Dear U Prep Families

in Announcements

I write you this morning with an incredibly heavy heart as all of us process and grieve another unspeakable tragedy in our nation. The mass shooting in Uvalde, Texas at an elementary school has claimed the lives of nearly 20 young people and has left all of us devastated. As a new parent with my own 9-month old baby, I can’t begin to fathom the loss that a group of families are coping with today and each day forward as a result of this horrific act.

We should never have to think about how to communicate with your children about such incomprehensible acts of violence, and we should not be in a place in our world where we are discussing school safety protocols to prevent such tragedies, but that is our deeply unfortunate reality. As such, below are some important tips for your family (and our staff) in supporting our young people and speaking with them about tragedies. Further, I’ve shared key reminders about the consistent protocols and safety features that are in place at our schools.

We will provide this same guidance and these same resources to our full staff at U Prep. Teachers will not bring up the topic of the school shooting, but will be equipped on how to speak with children following the recommendations below. For any children who demonstrates signs of distress or continues to bring up the event, we will have mental health staff available to support them individually

If you need anything at all – access to mental health services, someone just to speak with, support with your child – whatever it may be, please don’t hesitate to reach out to your campus directly and we will provide you with whatever support we can.

Today, more than any other day, I am thinking about each and every one of you and the safety and well-being of your children.

With love and a deep commitment to your scholar(s),

Founder & Executive Director
David I. Singer

How to speak with Children About Tragedy:

  • There’s no one way to address tragedies with children, and how parents approach it depends both on the child’s age and temperament. The American Psychiatric Association and the American Academy of Pediatrics recommend avoiding the topic with children until they reach a certain age — around 8, but again, it depends on the child.
  • Prevent children from seeing pictures or the news. Images will stick with children longer than words. The ongoing coverage can cause fear and anxiety that children do not have the skills to process.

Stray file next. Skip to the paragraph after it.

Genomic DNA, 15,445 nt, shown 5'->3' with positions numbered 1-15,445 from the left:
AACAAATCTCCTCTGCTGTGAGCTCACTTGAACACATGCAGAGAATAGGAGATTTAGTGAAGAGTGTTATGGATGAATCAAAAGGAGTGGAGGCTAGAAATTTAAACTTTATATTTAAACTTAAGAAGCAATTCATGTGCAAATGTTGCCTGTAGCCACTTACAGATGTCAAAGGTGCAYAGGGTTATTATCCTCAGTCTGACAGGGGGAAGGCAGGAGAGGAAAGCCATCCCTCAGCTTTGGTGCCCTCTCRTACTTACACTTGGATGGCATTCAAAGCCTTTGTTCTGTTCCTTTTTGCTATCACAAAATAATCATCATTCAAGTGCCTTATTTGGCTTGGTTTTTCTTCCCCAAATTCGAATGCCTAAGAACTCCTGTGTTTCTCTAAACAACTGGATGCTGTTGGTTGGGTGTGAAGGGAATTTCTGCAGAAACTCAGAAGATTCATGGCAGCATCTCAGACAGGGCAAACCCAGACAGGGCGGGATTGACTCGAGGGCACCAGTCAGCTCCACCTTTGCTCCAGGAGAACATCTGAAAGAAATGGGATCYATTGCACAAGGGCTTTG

• Process your own emotional response away from children if possible. What you do and how you react will impact them more than what you say.
  • Pre-school / Kindergarten children should be shielded from the news as much as possible. If you talk with your child about the event, consider a one sentence story. Keep the story simple. Perhaps you want to let them know that a person with a serious illness felt angry and hurt people. Reassure them that grownups are working to keep them safe.
  • Early Elementary children need brief, simple information that should be balanced with reassurances that their school and homes are safe and that adults are there to protect them. Give simple examples of school safety like reminding children about exterior doors being locked, child monitoring efforts on the playground, and emergency drills practiced during the school day.
  • Upper elementary children will be more vocal in asking questions about whether they truly are safe and what is being done at their school. They may need assistance separating reality from fantasy. Discuss efforts of school and community leaders to provide safe schools.

Additional resources to support speaking to your children:

Protocols/ safety features in place each day to ensure your child’s safety:

  • Exterior doors are locked at all times. Anyone entering the building must buzz in at the main entrance. The office staff checks the camera before buzzing anyone in.
  • All visitors enter through the main doors and report to our front office staff. Those visitors engage in a full check-in process before further entering the facility.
  • Volunteers are pre scheduled and check in at the office when they arrive.
  • All volunteers working with our children have passed a background check.
  • Adults outside have a walkie talkie or cell phone to communicate with the main office and school leaders.
  • Children practice a range of safety drills to ensure they (and our adults) are all prepared for an emergency.
  • In case of an unlikely emergency, the office has a distress button that connects directly to the Denver Police Department. If it is pushed, DPD immediately sends a response team to the school.